24.Subsection (4) elaborates what is meant by a non-natural person being under the ownership or control of a public authority. This includes situations where a public authority holds the majority of shares in it or has the right to appoint or remove a majority of the board of directors.

25.Subsection (5) puts beyond doubt that an individual who discharges public functions in the capacity of an office-holder or an employee is not prevented from bringing defamation proceedings in their personal capacity. Such proceedings may, for example, relate to the individual’s professional/occupational position and reputation. This option will be available insofar as the matter concerned relates to the position of the individual, rather than the public functions.

26.Subsections (6) to (8) provide Scottish Ministers with the power to make regulations to specify persons or descriptions of persons who are or are not to be treated as public authorities for the purposes of subsection (1). The regulations are to be the subject of consultation by the Scottish Ministers, and are to be subject to the affirmative procedure of the Scottish Parliament. As noted above, it is expected that this power could be used to provide clarity in relation to any description of body which has aspects of a public authority, but which is not to be prevented from raising proceedings. It is not intended to be used to provide an exhaustive list.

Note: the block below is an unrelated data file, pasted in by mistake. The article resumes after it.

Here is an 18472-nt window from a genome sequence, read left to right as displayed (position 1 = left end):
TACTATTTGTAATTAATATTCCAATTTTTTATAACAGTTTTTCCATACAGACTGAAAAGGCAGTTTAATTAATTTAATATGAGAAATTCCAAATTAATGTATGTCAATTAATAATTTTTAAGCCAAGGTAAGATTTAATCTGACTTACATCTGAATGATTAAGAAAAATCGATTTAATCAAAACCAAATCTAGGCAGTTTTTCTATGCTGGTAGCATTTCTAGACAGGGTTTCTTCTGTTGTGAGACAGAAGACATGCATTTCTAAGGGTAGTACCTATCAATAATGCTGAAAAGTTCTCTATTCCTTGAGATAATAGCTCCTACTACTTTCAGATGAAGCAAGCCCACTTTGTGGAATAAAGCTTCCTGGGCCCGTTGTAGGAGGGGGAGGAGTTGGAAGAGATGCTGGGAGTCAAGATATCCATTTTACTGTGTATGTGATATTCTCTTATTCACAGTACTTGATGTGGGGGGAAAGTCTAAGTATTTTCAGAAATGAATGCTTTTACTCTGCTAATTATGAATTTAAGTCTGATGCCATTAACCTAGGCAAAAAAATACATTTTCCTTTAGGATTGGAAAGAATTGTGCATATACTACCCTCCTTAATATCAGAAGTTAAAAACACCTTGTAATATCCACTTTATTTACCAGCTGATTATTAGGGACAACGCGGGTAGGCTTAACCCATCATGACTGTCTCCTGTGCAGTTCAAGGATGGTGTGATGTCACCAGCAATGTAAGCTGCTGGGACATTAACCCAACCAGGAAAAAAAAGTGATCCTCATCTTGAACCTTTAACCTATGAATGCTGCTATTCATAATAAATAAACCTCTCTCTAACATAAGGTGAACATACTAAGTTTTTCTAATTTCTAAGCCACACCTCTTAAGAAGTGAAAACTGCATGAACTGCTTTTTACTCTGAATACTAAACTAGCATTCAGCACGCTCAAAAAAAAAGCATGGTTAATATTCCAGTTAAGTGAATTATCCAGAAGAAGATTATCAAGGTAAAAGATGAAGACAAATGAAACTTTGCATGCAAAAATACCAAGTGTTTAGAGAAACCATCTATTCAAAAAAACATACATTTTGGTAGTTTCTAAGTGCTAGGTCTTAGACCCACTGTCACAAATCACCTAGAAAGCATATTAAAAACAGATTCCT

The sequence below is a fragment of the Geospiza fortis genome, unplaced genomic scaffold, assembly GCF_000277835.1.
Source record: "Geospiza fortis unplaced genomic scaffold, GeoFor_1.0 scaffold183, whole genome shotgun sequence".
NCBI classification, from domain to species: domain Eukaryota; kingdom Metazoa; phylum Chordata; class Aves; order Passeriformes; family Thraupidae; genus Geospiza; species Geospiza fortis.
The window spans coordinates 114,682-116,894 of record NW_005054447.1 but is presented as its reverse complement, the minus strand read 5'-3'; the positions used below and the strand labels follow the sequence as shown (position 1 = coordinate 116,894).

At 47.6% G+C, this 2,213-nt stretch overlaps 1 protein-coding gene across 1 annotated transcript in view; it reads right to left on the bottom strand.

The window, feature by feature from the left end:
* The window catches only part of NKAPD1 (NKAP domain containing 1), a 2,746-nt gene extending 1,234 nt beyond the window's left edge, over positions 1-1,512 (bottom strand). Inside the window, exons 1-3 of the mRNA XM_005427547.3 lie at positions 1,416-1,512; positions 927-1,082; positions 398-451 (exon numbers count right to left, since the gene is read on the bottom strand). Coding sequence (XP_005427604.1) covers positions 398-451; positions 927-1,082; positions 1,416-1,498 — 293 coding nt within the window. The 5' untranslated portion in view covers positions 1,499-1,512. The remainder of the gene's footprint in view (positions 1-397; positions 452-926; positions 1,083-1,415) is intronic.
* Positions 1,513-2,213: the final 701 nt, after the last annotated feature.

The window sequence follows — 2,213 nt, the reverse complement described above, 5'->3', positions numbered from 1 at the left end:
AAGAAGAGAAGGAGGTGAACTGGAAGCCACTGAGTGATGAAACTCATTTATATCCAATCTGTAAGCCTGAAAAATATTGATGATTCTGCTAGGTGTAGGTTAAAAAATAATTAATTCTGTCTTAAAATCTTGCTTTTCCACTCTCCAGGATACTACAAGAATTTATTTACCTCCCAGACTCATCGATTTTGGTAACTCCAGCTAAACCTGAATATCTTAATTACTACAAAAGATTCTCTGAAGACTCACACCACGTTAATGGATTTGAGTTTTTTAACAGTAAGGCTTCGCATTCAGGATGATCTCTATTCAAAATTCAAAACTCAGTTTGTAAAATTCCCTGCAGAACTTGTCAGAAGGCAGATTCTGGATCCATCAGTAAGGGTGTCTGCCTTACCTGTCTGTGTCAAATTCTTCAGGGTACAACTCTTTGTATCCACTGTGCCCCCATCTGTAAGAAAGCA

27.Subsection (9) provides definitions of the terms “charity” and “charitable purposes”.

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[1993] AC 534. At page 547, Lord Keith of Kinkel said: “There are, however, features of a local authority which may be regarded as distinguishing it from other types of corporation, whether trading or non-trading. The most important of these features is that it is a governmental body. Further, it is a democratically elected body, the electoral process nowadays being conducted almost exclusively on party political lines. It is of the highest public importance that a democratically elected governmental body, or indeed any governmental body, should be open to uninhibited public criticism. The threat of a civil action for defamation must inevitably have an inhibiting effect on freedom of speech.”

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Text created by the Scottish Government to explain what the Act sets out to achieve and to make the Act accessible to readers who are not legally qualified. Explanatory Notes were introduced in 1999 and accompany all Acts of the Scottish Parliament except those which result from Budget Bills.